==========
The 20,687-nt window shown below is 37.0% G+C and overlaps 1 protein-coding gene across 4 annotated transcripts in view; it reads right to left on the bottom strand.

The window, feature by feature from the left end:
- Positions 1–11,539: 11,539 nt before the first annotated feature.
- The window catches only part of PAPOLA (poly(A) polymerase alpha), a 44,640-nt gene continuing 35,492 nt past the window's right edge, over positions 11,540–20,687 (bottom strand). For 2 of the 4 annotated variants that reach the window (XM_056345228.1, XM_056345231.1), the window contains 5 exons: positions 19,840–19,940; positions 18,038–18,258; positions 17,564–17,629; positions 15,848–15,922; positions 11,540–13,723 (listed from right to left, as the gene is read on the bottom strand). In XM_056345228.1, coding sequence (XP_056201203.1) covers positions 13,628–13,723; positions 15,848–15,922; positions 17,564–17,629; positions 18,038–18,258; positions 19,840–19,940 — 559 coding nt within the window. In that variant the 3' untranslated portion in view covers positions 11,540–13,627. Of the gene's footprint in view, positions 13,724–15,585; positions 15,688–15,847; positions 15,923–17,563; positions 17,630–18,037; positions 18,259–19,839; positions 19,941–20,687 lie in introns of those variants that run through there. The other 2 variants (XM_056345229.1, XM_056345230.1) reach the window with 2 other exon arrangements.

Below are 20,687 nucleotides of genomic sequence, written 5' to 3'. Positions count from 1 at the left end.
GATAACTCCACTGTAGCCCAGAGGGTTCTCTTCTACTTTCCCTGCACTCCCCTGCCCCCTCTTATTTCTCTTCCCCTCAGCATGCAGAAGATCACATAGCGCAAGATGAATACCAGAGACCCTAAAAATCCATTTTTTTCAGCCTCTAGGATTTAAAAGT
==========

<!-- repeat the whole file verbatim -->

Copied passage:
The 20,687-nt window shown below is 37.0% G+C and overlaps 1 protein-coding gene across 4 annotated transcripts in view; it reads right to left on the bottom strand.

The window, feature by feature from the left end:
- Positions 1–11,539: 11,539 nt before the first annotated feature.
- The window catches only part of PAPOLA (poly(A) polymerase alpha), a 44,640-nt gene continuing 35,492 nt past the window's right edge, over positions 11,540–20,687 (bottom strand). For 2 of the 4 annotated variants that reach the window (XM_056345228.1, XM_056345231.1), the window contains 5 exons: positions 19,840–19,940; positions 18,038–18,258; positions 17,564–17,629; positions 15,848–15,922; positions 11,540–13,723 (listed from right to left, as the gene is read on the bottom strand). In XM_056345228.1, coding sequence (XP_056201203.1) covers positions 13,628–13,723; positions 15,848–15,922; positions 17,564–17,629; positions 18,038–18,258; positions 19,840–19,940 — 559 coding nt within the window. In that variant the 3' untranslated portion in view covers positions 11,540–13,627. Of the gene's footprint in view, positions 13,724–15,585; positions 15,688–15,847; positions 15,923–17,563; positions 17,630–18,037; positions 18,259–19,839; positions 19,941–20,687 lie in introns of those variants that run through there. The other 2 variants (XM_056345229.1, XM_056345230.1) reach the window with 2 other exon arrangements.

Below are 20,687 nucleotides of genomic sequence, written 5' to 3'. Positions count from 1 at the left end.
GATAACTCCACTGTAGCCCAGAGGGTTCTCTTCTACTTTCCCTGCACTCCCCTGCCCCCTCTTATTTCTCTTCCCCTCAGCATGCAGAAGATCACATAGCGCAAGATGAATACCAGAGACCCTAAAAATCCATTTTTTTCAGCCTCTAGGATTTAAAAGT